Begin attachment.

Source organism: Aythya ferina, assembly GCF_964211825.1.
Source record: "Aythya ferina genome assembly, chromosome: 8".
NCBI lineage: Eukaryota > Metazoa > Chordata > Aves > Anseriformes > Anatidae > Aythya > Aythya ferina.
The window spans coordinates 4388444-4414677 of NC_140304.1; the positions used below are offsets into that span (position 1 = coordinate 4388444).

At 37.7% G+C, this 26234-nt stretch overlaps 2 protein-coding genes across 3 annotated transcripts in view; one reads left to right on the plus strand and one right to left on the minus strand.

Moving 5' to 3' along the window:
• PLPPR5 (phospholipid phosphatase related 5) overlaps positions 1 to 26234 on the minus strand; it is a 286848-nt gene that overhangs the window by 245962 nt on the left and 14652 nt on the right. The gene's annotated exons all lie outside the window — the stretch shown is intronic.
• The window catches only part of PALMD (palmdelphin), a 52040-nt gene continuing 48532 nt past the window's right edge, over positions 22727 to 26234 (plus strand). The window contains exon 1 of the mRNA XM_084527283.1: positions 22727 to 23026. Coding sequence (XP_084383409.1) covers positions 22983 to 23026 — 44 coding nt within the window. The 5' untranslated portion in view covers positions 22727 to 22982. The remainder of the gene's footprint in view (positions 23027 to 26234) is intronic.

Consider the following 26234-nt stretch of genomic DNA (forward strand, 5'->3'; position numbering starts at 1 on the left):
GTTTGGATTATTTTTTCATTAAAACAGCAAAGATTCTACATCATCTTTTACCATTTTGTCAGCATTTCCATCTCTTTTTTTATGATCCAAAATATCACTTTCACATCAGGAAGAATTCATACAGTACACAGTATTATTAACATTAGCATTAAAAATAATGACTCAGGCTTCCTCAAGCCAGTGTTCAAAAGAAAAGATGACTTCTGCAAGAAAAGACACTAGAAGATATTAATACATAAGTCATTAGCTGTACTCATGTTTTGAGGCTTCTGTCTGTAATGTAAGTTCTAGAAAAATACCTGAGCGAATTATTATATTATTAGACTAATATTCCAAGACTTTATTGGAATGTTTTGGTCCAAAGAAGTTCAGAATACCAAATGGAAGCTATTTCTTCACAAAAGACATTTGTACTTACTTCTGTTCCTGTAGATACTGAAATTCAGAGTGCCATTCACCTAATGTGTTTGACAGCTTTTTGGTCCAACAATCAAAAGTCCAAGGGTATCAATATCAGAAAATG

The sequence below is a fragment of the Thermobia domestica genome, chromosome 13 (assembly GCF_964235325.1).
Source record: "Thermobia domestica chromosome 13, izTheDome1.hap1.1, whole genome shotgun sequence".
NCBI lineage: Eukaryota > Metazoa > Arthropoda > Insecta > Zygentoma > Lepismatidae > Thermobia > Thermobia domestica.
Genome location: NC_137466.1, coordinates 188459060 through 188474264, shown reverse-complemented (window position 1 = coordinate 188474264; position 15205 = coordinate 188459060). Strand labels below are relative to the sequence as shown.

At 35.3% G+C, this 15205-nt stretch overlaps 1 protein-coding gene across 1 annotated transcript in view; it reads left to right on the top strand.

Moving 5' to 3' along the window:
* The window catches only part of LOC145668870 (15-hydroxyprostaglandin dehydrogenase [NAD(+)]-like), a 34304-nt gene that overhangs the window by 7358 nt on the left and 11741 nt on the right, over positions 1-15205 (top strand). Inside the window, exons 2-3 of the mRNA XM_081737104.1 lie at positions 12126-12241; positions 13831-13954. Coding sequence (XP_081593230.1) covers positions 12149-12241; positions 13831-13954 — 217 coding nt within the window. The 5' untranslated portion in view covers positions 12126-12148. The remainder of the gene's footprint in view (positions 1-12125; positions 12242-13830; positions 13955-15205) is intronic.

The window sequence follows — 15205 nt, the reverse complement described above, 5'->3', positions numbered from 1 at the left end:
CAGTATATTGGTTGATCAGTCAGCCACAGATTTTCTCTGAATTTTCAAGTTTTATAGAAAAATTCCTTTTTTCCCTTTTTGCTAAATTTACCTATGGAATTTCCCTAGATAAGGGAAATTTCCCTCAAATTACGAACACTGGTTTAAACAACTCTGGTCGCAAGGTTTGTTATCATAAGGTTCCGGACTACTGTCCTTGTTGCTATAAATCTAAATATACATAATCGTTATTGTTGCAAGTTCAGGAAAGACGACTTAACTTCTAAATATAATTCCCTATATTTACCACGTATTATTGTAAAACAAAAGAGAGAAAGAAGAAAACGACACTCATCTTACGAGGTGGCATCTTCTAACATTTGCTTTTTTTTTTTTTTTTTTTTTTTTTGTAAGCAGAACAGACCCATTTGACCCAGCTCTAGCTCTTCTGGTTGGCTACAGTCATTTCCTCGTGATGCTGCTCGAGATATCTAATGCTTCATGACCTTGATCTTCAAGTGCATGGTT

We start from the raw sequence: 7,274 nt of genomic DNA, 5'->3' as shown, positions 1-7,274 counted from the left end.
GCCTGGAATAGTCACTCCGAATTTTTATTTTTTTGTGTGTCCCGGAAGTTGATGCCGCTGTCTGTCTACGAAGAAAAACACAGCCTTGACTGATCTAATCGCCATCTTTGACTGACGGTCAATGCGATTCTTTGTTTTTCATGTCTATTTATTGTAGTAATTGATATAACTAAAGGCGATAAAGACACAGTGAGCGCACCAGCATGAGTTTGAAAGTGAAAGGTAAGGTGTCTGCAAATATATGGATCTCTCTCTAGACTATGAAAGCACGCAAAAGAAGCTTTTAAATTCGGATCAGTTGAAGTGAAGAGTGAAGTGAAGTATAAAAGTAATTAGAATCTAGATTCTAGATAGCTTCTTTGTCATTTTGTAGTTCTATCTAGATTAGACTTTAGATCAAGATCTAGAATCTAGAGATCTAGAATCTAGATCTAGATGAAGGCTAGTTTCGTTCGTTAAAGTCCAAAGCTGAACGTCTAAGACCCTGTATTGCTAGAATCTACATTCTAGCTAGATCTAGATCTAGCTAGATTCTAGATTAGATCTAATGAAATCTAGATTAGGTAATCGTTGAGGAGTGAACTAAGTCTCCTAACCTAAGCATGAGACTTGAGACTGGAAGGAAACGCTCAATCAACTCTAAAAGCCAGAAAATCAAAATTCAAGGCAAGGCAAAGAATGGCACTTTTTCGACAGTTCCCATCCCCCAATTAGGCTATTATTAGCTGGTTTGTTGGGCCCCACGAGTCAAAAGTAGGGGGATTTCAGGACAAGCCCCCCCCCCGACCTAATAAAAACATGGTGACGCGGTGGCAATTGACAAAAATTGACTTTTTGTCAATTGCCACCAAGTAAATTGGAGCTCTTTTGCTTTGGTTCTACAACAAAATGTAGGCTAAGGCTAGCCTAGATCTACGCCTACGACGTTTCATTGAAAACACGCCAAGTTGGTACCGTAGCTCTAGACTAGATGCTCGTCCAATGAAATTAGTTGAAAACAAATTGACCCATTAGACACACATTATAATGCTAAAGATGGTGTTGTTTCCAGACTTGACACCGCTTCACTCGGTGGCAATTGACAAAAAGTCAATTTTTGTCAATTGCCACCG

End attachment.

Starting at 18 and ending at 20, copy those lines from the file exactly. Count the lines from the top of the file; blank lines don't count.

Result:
The window sequence follows — 15205 nt, the reverse complement described above, 5'->3', positions numbered from 1 at the left end:
CAGTATATTGGTTGATCAGTCAGCCACAGATTTTCTCTGAATTTTCAAGTTTTATAGAAAAATTCCTTTTTTCCCTTTTTGCTAAATTTACCTATGGAATTTCCCTAGATAAGGGAAATTTCCCTCAAATTACGAACACTGGTTTAAACAACTCTGGTCGCAAGGTTTGTTATCATAAGGTTCCGGACTACTGTCCTTGTTGCTATAAATCTAAATATACATAATCGTTATTGTTGCAAGTTCAGGAAAGACGACTTAACTTCTAAATATAATTCCCTATATTTACCACGTATTATTGTAAAACAAAAGAGAGAAAGAAGAAAACGACACTCATCTTACGAGGTGGCATCTTCTAACATTTGCTTTTTTTTTTTTTTTTTTTTTTTTTGTAAGCAGAACAGACCCATTTGACCCAGCTCTAGCTCTTCTGGTTGGCTACAGTCATTTCCTCGTGATGCTGCTCGAGATATCTAATGCTTCATGACCTTGATCTTCAAGTGCATGGTT

We start from the raw sequence: 7,274 nt of genomic DNA, 5'->3' as shown, positions 1-7,274 counted from the left end.